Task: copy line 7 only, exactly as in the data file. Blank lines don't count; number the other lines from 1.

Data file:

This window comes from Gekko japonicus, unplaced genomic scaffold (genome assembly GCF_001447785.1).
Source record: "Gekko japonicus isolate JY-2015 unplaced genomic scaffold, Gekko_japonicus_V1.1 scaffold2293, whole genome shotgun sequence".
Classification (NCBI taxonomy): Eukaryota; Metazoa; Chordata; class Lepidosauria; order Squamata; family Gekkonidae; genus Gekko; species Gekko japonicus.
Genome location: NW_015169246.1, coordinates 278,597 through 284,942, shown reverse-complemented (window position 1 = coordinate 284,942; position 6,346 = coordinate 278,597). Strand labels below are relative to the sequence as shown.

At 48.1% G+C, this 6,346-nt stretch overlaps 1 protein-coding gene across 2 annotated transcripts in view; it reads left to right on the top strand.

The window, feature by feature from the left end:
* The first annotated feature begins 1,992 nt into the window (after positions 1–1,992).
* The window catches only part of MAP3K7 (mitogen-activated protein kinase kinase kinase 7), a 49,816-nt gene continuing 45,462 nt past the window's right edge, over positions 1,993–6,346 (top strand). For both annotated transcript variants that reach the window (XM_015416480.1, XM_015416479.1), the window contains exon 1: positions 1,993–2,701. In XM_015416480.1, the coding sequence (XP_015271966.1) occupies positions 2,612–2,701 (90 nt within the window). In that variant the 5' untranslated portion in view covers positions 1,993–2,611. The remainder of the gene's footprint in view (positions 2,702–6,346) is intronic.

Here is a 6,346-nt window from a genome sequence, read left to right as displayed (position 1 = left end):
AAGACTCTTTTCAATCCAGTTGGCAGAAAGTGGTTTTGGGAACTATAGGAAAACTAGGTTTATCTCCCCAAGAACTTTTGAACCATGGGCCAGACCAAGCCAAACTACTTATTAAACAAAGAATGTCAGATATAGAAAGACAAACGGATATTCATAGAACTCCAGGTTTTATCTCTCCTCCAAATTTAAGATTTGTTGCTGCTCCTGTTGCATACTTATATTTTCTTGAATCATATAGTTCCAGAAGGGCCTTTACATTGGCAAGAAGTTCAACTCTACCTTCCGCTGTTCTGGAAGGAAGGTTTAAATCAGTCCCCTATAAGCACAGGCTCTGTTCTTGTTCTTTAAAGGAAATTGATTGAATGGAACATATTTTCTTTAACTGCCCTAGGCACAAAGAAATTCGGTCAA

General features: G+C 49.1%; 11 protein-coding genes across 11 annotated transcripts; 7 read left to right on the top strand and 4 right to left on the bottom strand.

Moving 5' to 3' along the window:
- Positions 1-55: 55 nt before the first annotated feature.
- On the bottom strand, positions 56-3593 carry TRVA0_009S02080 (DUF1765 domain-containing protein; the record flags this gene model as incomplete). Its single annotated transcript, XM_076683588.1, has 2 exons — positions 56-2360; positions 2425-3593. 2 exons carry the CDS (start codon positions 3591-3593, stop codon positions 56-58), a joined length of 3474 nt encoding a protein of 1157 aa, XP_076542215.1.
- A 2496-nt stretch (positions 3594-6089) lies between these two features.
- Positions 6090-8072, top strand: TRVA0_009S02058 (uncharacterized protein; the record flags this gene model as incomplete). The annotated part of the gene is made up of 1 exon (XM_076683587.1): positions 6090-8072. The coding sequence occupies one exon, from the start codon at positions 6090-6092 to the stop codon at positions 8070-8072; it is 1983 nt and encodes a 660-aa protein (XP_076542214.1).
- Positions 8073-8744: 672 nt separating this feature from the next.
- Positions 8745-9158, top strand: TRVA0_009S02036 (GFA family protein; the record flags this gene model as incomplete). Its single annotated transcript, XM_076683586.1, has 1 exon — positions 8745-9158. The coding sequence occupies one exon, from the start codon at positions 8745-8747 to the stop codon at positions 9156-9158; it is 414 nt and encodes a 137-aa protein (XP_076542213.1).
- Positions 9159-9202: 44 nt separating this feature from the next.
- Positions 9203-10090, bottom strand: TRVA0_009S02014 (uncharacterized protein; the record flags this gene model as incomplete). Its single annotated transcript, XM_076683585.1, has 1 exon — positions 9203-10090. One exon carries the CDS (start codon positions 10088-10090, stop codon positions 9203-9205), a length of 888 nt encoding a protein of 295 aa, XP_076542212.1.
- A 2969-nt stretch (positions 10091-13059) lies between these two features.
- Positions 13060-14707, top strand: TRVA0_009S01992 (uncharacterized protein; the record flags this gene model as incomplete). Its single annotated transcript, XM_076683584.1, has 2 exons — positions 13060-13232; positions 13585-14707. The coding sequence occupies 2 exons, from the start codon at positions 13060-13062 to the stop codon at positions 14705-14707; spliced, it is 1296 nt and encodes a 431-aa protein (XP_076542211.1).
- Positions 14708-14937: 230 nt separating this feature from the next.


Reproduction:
* The first annotated feature begins 1,992 nt into the window (after positions 1–1,992).